Not long ago I wrote a news item about a trend I have seen developing around increased use of software as a critical component of automation systems design and application strategy. The key aspects focused on in that article included the move to connect PLM data with MES and HMI systems as well as the incorporation of plant control operations in the testing and development of real-time embedded systems in automation devices. You can access the full article here.
Backing up my assertions of this growing trend at the crossroads of software and automation is a recent report from Cambashi (a market research, industry analysis and consulting firm based in Cambridge, UK and Boston, MA). In the report, Cambashi notes that technical software spending is rebounding in 2011, particularly in the aerospace and defense, process and utility industries. The software application areas Cambashi sees picking up the most speed across these industries are AEC (architecture, engineering & construction), geospatial (GIS) and manufacturing (CAD/CAM/CAE and PDM/PLM).
The regional outlier in this report is the Americas, where the leading industry purchaser for technical software is the automotive industry. Industries in the EMEA (Europe, Middle East and Africa) and APAC (Asia-Pacific) regions that are expected to spend the most on software are, in order of predicted spending: pharmaceutical, process and utilities. Aerospace and defense is the one industry that performed well across all geographies.
As a software engineer I am surprised by the lack of an emphasis on security in light of the Stuxnet worm. I would expect a lot more emphasis on testing any automation systems related to process controls and infrastructure.
I spend a lot of time testing software. Good software testing has come a long way recently with the advent of test frameworks and coverage tools. One item I place a lot of emphasis on is very thorough and detailed testing, 100% coverage and 100% success rates in automated testing. I have found many interesting issues in the last few percentages of thorough testing. Perhaps prime among these is that if it is hard to test it is not so good a design.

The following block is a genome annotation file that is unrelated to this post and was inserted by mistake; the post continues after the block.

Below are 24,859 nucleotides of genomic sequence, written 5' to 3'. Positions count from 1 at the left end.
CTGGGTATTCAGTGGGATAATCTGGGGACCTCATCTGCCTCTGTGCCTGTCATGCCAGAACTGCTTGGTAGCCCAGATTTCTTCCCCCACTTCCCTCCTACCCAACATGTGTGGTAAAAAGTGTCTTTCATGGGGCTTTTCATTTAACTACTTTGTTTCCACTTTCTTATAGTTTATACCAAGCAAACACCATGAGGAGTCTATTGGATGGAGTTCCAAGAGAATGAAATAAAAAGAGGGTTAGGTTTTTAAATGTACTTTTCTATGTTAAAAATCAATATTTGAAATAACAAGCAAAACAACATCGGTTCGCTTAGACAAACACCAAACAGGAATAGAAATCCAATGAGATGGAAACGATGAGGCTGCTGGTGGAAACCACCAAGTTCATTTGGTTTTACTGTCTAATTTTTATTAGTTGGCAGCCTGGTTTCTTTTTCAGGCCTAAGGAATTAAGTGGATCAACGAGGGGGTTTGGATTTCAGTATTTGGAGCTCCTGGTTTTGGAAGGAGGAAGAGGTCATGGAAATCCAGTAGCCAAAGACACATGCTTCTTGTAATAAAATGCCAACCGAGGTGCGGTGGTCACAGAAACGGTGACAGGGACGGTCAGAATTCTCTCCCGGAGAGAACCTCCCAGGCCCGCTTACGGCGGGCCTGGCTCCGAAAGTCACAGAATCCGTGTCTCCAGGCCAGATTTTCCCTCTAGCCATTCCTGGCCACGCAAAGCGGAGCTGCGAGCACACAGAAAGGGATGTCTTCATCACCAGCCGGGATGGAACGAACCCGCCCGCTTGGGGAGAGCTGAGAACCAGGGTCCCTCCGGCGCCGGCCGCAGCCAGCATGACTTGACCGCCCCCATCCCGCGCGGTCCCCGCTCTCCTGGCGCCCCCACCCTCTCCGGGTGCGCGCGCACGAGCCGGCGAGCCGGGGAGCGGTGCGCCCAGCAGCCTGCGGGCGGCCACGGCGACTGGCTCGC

Increased automation offers an excellent cost savings and quality improvement opportunity. The benefits will be greatest when increased automation is thoroughly tested and made as secure as is warranted by the application.
Robots that walk have come a long way from simple barebones walking machines or pairs of legs without an upper body and head. Much of the research these days focuses on making more humanoid robots. But they are not all created equal.
The IEEE Computer Society has named the top 10 trends for 2014. You can expect the convergence of cloud computing and mobile devices, advances in health care data and devices, as well as privacy issues in social media to make the headlines. And 3D printing came out of nowhere to make a big splash.
For industrial control applications, or even a simple assembly line, that machine can go almost 24/7 without a break. But what happens when the task is a little more complex? That’s where the “smart” machine would come in. The smart machine is one that has some simple (or complex in some cases) processing capability to be able to adapt to changing conditions. Such machines are suited for a host of applications, including automotive, aerospace, defense, medical, computers and electronics, telecommunications, consumer goods, and so on. This discussion will examine what’s possible with smart machines, and what tradeoffs need to be made to implement such a solution.